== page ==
I have gotten curious about the use of the royal prerogative in ordering executions. Henry VII executed at least seven people for treason, primarily as they disputed his right to the English throne. One pretender to the throne, Edward Plantagenet 17th earl of Warwick and 7th Earl of Salisbury, was imprisoned in the tower. He was executed after trying to escape. Perhaps a more concrete charge, than treason which could anger potential supporters.
Henry VIII was rather mercurial in his moods, and after the Act of Supremacy, he had absolute power. Prior to the Act, executions were focused on challenges to his throne (at least 5) and the executions of Lutheran-leaning heretics (6). There was also Elizabeth Barton, the Holy Maid of Kent, who prophesied death for King Henry if he was to marry Anne Boleyn. She was executed along with at least one of her supporters. The Exeter conspiracy and other insubstantial treason charges claimed 5 more.
The Act of Supremacy began nearly a century of executions based on religious beliefs. Over 20 Catholic priests and monks were executed because they refused to take the Oath of Supremacy acknowledging the King as the head of the Church, most notably John Cardinal Fisher. There is a record of one monk being executed because he opposed the dissolution of the monasteries, and refused to surrender Church property to the Crown. Sir Thomas More is the most famous layperson executed for refusing the Oath. The four leaders of the Pilgrimage of Grace, the popular uprising in York opposing the Act, were also executed. One wonders about the record on ordinary citizens. Perhaps the Crown was not much interested, unless one supported a treasonous cause, or was a prominent person like More. An ordinary person was adrift in a sea of chaos. Knowing what was the “correct” doctrine of the day, would depend upon how “correct” your clergyman or priest was, and keeping abreast of the changes in Royal opinion. When the shift in doctrine veered back towards traditional Catholicism with the Six Articles, there is record of 3 laypersons being executed because they would not accept transubstantiation. It was not good to be too Catholic, or too Lutheran-leaning. There is a record of 3 people being executed at various times in Henry’s reign because they were essentially “too Protestant”. And then there is the lone exception – of Thomas Fiennes, Baron Dacre, who was executed for murder.
Edward VI did not live long enough to deliver a voluminous quantity of death sentences. There were the Seymours who eventually gained enough enemies to be executed for treason, even though they enjoyed positions of great power in Edward’s Court. The issuing the book of Common Prayer was the last straw for some of the long suffering English faithful, and they arose is opposition in the Prayer Book Rebellion. At least 8 were executed in connection with this rebellion, but it should be noted that over 5000 citizens were slain in the battles and violent reprisals. Robert Kett was also executed for treason. There is also Joan Bocher who was executed for her heretical Anabaptist views.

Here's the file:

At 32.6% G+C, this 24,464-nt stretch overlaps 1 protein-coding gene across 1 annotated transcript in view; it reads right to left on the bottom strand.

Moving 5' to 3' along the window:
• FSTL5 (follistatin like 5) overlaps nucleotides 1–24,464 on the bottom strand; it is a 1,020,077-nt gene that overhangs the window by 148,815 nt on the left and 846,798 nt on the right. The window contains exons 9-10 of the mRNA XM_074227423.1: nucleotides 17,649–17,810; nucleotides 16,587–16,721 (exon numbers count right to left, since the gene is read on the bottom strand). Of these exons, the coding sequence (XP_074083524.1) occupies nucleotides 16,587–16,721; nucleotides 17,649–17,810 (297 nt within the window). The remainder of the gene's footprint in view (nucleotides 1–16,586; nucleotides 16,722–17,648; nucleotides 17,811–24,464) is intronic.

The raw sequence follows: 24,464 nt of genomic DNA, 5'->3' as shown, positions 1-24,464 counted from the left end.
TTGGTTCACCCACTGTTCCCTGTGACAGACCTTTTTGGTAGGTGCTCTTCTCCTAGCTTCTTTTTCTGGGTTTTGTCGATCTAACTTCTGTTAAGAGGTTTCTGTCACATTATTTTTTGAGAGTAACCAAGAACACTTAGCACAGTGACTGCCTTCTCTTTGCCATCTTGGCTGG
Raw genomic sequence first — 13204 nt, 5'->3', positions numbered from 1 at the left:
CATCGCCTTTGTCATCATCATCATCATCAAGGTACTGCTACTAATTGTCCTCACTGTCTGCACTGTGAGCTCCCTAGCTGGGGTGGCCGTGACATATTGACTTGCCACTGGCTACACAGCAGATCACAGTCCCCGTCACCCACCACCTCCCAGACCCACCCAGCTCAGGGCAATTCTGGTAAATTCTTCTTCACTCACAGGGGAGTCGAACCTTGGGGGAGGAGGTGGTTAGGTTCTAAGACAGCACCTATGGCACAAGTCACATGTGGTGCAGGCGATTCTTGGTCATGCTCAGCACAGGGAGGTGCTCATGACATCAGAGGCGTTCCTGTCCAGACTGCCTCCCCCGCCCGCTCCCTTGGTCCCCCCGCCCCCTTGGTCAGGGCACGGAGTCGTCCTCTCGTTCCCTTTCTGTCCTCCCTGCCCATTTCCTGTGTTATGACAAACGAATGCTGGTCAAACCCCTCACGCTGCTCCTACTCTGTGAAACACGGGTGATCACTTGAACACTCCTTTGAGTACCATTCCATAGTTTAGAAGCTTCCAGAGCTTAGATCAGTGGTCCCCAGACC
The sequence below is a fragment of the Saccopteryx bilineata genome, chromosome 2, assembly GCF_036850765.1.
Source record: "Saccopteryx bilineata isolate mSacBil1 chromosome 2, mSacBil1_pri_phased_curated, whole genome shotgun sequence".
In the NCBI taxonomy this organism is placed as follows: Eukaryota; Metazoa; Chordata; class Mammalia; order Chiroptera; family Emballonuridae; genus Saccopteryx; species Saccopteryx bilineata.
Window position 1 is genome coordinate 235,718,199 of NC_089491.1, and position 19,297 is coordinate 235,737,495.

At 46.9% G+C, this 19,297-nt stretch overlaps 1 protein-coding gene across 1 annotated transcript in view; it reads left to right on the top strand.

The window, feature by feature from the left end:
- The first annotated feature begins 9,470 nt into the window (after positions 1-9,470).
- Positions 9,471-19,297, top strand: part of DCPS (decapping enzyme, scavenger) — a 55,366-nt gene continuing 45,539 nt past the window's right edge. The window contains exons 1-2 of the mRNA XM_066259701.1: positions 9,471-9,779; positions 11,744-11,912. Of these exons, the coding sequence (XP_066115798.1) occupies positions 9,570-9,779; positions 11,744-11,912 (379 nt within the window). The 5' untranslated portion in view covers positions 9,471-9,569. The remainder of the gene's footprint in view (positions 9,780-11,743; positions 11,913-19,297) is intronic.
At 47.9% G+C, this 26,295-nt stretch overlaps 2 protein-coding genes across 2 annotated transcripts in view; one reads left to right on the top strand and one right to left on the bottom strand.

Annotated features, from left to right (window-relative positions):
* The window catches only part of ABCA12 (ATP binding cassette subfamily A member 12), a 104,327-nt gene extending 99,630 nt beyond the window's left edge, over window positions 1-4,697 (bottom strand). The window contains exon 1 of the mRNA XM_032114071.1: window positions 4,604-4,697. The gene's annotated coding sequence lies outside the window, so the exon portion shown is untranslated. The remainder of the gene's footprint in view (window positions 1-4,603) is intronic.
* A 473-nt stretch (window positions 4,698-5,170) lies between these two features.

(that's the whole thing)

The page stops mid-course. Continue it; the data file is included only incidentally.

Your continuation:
Queen Mary has been given the moniker “Bloody Mary”, but in comparison to her sister, Elizabeth, this judgement is unfair. History is written by the victors, after all, and our impressions of Queen Mary have been overly influenced by the writers of the Elizabethan era. Her reign began with the executions for treason (3) for those involved with putting Lady Jane Grey on the throne for less than a fortnight, for those in Wyatt’s rebellion (2). There were about 50 “Marian martyrs” who were burned at Smithfield for their Protestant beliefs. There were at least five prominent Anglican clergy who met their end under her reign, including the Archbishop of Canterbury, Thomas Cranmer who started it all and at least seven other clergy.
Elizabeth I is not commonly considered a tyrant, but she was in a delicate position. The Pope in Rome had declared her essentially a “pretender” to the throne as she was considered illegitimate by the Holy See. To be loyal to the Pope was to be opposed to her rule. After it became a capital offense to be a Catholic priest in England, the stage was set to root out papal supporters in England. Almost four dozen Catholic priests were executed during Elizabeth’s reign and over twenty people were executed for either succoring priests, having or printing Catholic books or practicing Roman Catholicism. There were those executed in relation to the “Irish troubles” (at least 3), and those for political treason in the Babington plot (6) including its centerpiece, Mary Queen of Scots, and those who supported Robert Devereaux the 2nd Earl of Essex (3).
After the experience of such history, and the bloodbath of the English Revolution, which was the seventeenth century reprise of religious based strife, it is little wonder that the thinkers of the eighteenth century were so fervent about the support of, as John Adams put it “the rule of law not the rule of men”.
Note: this is by no means an accurate count of Tudor executions. it is only the summary of my curiosity and collection of information.